It’s a typical pain pump story—patient has a minor shoulder injury and gets routine arthroscopic shoulder surgery; patient recovers from surgery okay and starts to feel better, but then within a year patient’s shoulder starts to really hurt. Patient goes back to doctor, and finds out his cartilage is missing. Patient learns that the pain pump used after his surgery was to blame, because it pumped anesthetic into his shoulder joint, which killed the cartilage.
In one case filed in the U.S. District Court for the Southern District of Florida, plaintiff Douglas Kilpatrick lost late last month on summary judgment. The defendant was Breg, which argued that that Kilpatrick did not prove the pump was the cause of the injury. In its Daubert analysis, the court held that the causal link testified to by Kilpatrick’s expert, Dr. Gary Poehling, was excluded under the reliability prong of Federal Rule of Evidence 702.
The court’s ruling reveals that it considered the following as deficiencies in Poehling’s testimony:
None of the articles cited by Poehling were based on controlled, randomized epidemiological studies of human beings (though, such studies would be unethical in this context);
None of the articles explained the process by which bupivicaine (the anesthetic drug) destroyed cartilage;
None of the articles ultimately concludes that general causation exists—that is, that bupivicaine inserted into the shoulder joint can destroy cartilage;
He did not describe the “background risk” of acquiring chondrolysis (background risk is the risk of losing cartilage absent exposure to the pain pump); and
He relies too much on a temporal argument, that the pump must have injured the cartilage, because there were no other possible causes.
Basically, this boils down to one fundamental problem with Dr. Poehling’s testimony—he relied too much on articles that did not “go the distance.” The main article relied on was the Hansen/Beck article, which did not do a rigorous statistical analysis of the conclusion that 63% of patients who received pain pumps lost cartilage. That was the first article to mention an association between the pumps and cartilage loss, so it is not surprising that it was not completely persuasive to the court. Additionally, Poehling couldn’t explain why 37% of patients did not lose cartilage—in his deposition testimony, he just chalked it up to unknown physical differences.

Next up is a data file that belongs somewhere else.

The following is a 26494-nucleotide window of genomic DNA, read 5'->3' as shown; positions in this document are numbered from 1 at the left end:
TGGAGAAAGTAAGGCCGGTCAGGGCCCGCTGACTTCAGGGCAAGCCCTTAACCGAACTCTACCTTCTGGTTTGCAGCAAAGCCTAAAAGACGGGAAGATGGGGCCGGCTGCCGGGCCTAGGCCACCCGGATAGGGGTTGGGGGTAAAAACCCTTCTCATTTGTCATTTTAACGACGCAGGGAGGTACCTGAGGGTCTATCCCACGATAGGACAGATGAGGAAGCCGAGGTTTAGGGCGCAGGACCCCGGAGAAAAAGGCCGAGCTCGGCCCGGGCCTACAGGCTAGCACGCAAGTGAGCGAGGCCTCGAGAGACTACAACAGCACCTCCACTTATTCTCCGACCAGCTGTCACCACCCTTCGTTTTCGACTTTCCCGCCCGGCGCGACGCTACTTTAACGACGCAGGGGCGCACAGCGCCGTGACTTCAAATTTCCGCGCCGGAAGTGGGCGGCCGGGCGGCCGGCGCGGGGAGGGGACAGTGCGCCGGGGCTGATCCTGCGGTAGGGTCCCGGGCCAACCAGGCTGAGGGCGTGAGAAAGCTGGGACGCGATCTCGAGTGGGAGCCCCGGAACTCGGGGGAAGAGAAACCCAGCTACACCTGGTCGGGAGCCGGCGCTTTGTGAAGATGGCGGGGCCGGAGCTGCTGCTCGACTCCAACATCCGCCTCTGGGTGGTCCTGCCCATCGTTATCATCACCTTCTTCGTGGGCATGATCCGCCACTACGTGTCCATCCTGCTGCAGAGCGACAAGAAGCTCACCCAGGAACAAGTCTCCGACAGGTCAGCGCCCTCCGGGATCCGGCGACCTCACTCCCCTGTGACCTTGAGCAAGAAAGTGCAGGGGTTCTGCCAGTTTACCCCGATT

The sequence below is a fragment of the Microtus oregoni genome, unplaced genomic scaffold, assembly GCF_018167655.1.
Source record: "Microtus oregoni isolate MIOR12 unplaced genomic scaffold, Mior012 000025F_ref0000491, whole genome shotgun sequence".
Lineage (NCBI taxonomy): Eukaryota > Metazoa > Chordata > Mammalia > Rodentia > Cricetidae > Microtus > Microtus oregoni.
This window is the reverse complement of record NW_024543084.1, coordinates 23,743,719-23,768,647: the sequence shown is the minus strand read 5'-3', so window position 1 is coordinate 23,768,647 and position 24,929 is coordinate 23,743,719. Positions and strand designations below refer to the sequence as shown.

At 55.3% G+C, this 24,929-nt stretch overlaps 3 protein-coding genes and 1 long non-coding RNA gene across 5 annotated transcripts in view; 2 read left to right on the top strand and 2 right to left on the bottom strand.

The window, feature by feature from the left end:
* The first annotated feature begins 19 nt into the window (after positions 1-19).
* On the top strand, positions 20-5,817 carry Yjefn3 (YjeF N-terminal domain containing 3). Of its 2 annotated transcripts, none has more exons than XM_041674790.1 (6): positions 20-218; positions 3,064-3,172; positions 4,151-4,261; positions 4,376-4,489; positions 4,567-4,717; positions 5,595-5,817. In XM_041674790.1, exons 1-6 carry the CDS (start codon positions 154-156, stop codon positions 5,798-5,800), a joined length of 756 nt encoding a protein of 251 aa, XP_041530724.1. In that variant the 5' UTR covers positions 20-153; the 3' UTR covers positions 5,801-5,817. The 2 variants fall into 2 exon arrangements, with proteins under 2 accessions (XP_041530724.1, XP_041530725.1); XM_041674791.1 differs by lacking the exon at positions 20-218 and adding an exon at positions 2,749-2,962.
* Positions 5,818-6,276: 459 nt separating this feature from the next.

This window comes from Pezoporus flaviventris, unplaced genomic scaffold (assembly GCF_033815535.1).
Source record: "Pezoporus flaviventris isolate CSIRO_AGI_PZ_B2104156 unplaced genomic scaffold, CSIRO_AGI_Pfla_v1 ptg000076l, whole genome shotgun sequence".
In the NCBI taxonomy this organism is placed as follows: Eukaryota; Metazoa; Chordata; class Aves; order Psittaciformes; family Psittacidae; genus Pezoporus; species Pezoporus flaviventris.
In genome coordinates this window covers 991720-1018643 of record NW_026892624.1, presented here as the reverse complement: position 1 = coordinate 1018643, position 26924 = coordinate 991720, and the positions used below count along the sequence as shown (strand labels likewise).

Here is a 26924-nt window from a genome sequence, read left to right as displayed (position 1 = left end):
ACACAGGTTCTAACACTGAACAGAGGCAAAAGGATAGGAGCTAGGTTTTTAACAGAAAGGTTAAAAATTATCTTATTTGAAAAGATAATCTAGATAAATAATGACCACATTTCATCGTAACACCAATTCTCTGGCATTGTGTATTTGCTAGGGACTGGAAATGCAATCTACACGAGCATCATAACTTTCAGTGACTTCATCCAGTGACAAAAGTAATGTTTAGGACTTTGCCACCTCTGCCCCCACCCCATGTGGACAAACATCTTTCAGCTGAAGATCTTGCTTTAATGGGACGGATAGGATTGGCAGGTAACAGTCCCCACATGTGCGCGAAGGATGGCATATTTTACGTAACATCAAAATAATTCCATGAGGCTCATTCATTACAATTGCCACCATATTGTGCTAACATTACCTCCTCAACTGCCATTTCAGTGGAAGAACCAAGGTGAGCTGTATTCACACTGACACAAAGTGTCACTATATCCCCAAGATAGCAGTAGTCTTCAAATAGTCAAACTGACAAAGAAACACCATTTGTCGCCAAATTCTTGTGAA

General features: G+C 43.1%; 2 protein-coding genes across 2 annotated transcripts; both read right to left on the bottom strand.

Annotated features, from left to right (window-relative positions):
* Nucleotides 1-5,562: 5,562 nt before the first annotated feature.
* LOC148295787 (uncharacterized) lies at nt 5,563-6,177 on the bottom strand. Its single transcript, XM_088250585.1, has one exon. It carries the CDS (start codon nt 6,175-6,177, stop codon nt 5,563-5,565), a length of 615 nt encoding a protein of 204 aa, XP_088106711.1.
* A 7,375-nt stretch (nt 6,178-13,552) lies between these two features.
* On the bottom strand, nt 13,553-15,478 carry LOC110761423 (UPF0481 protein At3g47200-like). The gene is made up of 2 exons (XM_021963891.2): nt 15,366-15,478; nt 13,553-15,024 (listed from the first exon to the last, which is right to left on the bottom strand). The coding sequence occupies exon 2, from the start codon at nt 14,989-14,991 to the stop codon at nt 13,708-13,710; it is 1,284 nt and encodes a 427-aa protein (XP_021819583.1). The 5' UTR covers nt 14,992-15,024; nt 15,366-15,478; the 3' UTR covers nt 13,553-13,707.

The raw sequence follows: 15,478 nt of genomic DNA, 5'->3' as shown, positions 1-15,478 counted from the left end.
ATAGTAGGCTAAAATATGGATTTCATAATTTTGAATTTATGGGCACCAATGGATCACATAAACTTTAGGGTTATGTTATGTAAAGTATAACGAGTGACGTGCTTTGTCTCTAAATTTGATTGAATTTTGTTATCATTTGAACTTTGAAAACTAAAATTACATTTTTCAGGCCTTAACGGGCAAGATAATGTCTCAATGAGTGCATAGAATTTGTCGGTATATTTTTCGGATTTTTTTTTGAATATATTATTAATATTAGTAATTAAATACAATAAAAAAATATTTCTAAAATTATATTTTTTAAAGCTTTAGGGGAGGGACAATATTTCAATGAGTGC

As for the background risk, there are numerous articles that describe the causes of chondrolysis—Poehling should have identified each of them in turn, and discussed their incidence rate. These risks include specific types of infection, age, thermal energy, and specific other chemicals—all of which can be excluded in any decent pain pump case.
Finally, the temporal argument is not firmly rooted in scientific methodology.
These cases are tough in many ways—part of the main problem for Kilpatrick may be that his only causation expert was an orthopedic surgeon—it seems that the Court is looking for more on causation. In this vein, a pharmacologist or cell biologist to testify about how cartilage cells react to anesthetic drugs may have given him the extra push he needed. And, there is much more medical literature out there—the expert really needed to do a full review of the literature, and be able to testify about it. It’s a tough result for Kilpatrick and his lawyers, but these cases are still winnable.